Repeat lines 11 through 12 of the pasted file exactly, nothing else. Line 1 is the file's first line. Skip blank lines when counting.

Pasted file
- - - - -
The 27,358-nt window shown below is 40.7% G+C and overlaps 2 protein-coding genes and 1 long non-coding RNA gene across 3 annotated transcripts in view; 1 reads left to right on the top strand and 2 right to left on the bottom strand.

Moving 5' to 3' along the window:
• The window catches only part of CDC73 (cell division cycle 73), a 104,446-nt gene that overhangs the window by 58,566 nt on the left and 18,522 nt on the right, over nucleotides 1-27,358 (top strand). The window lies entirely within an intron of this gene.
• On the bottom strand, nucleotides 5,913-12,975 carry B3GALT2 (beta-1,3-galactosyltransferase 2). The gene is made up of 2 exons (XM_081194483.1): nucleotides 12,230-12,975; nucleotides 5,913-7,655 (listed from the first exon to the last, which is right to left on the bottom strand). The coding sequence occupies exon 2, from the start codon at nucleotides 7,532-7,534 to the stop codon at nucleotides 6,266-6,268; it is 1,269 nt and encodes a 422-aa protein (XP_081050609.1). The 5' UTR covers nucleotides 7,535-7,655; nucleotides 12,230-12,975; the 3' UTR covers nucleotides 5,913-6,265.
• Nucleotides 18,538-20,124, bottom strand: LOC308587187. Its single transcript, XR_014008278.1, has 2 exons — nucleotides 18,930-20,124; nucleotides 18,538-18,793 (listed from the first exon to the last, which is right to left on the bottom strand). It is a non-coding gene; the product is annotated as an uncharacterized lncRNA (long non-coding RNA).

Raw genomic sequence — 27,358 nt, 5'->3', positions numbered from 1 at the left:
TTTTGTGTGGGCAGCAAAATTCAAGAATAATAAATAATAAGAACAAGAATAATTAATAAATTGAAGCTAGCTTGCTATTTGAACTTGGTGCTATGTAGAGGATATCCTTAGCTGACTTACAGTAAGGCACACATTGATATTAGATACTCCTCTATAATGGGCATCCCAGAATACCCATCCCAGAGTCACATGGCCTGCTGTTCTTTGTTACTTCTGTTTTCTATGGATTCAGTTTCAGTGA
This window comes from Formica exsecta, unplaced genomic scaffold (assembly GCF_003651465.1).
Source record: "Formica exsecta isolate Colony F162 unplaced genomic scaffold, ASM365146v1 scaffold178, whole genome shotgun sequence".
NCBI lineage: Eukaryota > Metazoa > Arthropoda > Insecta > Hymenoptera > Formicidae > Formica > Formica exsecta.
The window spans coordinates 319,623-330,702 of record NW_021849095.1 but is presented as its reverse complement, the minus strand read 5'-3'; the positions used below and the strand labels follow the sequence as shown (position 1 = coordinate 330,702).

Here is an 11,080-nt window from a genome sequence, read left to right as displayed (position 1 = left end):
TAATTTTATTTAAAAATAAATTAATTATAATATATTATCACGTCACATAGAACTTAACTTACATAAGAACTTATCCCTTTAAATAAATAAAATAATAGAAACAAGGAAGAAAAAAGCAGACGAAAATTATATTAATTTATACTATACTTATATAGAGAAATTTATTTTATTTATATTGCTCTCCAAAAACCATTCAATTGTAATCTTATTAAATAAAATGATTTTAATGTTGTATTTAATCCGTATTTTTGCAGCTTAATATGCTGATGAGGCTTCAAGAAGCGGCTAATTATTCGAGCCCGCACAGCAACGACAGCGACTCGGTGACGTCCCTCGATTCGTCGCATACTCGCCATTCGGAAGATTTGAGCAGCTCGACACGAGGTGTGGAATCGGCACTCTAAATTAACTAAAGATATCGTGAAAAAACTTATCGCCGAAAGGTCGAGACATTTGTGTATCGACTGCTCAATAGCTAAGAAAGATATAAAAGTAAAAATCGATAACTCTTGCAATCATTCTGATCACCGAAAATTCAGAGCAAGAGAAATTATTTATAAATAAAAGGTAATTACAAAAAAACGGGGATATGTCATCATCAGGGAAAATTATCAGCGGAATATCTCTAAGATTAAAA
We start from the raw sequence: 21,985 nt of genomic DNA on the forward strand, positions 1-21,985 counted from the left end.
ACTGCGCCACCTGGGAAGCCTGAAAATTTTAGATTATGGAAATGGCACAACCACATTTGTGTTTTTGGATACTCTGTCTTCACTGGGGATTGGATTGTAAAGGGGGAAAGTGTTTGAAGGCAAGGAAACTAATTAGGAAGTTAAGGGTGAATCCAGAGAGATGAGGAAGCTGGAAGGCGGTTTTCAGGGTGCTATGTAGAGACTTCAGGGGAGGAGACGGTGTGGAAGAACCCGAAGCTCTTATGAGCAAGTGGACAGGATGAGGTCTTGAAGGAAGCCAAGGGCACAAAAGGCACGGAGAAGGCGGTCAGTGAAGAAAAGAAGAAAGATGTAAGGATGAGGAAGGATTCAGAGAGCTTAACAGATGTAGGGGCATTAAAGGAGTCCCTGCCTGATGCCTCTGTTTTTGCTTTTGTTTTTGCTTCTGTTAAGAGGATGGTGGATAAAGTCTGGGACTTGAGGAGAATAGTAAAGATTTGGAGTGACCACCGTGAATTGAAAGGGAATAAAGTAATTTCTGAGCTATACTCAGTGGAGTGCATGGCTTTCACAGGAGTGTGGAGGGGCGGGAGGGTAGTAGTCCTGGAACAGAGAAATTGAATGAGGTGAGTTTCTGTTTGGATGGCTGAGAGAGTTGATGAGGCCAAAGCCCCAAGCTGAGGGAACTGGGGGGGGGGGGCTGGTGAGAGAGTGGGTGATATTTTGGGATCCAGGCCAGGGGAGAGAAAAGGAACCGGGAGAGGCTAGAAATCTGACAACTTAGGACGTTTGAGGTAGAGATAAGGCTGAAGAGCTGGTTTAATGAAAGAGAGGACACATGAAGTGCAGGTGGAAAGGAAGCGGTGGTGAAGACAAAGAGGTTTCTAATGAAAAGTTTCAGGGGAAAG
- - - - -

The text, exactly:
The window spans coordinates 319,623-330,702 of record NW_021849095.1 but is presented as its reverse complement, the minus strand read 5'-3'; the positions used below and the strand labels follow the sequence as shown (position 1 = coordinate 330,702).

Here is an 11,080-nt window from a genome sequence, read left to right as displayed (position 1 = left end):